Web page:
Darag’s Gossmann sees €4bn 2016 run-off - FREE

Darag’s Gossmann sees €4bn 2016 run-off - FREE

Darag GossmannSolvency II’s continued capital pressure on European insurers is boosting run-off to new levels, according to Arndt Gossmann, chief executive of German run-off specialist Darag.

The EU directive’s implementation since January has put the topic of legacy books on the front burner of strategic decision-making for insurers across Europe, he has argued, now that discontinued business has to be backed by equity capital, too.

“This year, we expect the total volume of run-off deals to reach an all-time high of €4bn,” said Gossmann, also anticipating that subsequent years will also see “dynamic growth”.

Driven by Solvency II, Darag noted the volume of run-off transactions has already grown by a factor of eight, to a total of €1.7bn from 2013 to 2014.

That growth continued in 2015, especially in transaction volume terms, fuelled by the increase in discontinued business held by European insurers.

According to a 2015 study by consultant PwC on run-off, the legacy business has grown by over 20% since 2008, to reach €247bn.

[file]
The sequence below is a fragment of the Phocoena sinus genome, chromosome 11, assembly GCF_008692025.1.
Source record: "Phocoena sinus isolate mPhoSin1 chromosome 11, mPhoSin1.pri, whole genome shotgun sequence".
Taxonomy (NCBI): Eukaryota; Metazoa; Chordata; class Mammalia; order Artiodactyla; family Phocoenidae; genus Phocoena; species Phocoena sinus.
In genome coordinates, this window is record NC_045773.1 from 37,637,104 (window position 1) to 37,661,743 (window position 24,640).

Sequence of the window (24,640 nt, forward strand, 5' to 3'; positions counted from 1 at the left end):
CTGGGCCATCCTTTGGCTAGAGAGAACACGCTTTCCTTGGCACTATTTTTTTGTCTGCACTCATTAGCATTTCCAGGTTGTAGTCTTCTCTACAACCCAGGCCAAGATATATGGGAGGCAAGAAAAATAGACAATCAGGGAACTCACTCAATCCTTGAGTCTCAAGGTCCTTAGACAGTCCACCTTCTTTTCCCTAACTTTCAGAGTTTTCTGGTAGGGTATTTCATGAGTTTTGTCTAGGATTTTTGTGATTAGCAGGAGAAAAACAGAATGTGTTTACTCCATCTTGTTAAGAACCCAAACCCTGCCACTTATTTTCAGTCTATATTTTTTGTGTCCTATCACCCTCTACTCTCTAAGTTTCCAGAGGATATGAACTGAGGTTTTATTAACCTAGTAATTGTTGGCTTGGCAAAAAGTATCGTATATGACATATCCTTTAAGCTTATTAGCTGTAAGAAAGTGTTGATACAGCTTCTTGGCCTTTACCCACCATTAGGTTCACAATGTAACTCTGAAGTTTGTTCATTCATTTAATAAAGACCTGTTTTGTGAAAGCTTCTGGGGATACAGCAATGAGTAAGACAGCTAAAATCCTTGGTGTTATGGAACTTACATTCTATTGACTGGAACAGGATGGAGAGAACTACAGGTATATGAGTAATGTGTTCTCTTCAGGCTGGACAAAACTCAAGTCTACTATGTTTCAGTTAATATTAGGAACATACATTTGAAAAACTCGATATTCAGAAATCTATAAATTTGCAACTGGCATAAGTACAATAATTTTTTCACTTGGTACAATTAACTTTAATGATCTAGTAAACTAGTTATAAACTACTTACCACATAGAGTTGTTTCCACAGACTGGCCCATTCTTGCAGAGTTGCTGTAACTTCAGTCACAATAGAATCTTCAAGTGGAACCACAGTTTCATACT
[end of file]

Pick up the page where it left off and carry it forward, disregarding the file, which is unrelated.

Darag estimated €80-90bn of existing run-off could qualify for a portfolio transaction or a share deal of the types pursued by Darag with insurers keen to shed themselves of the legacy business.

Rather than tailing off after Solvency II coming into effect, Gossmann said the level of run-off activity continues to rise, offer a quick way for firms to release capital amid slim underwriting results and flagging returns on equity to shareholders.

“The big international insurers continue to optimize their capital management under Solvency II. We expect to see the first in a streak of single run-off transactions worth 1 billion euro in 2016”, said Gossmann

 “In order to have an impact on the balance sheet of global players, however, the volume of those deals has already become bigger and will continue to grow”, he added.

Gossmann linked run-off market demand to the increase in re/insurance sector mergers and acquisitions (M&A) activity.

”Since 2015, run-off is increasingly viewed as a rather natural element of large M&A transactions, and the industry will continue to do so, given that international corporations restructure not only single portfolios, but also entire business regions and entities, so as to improve their competitiveness”, he said.

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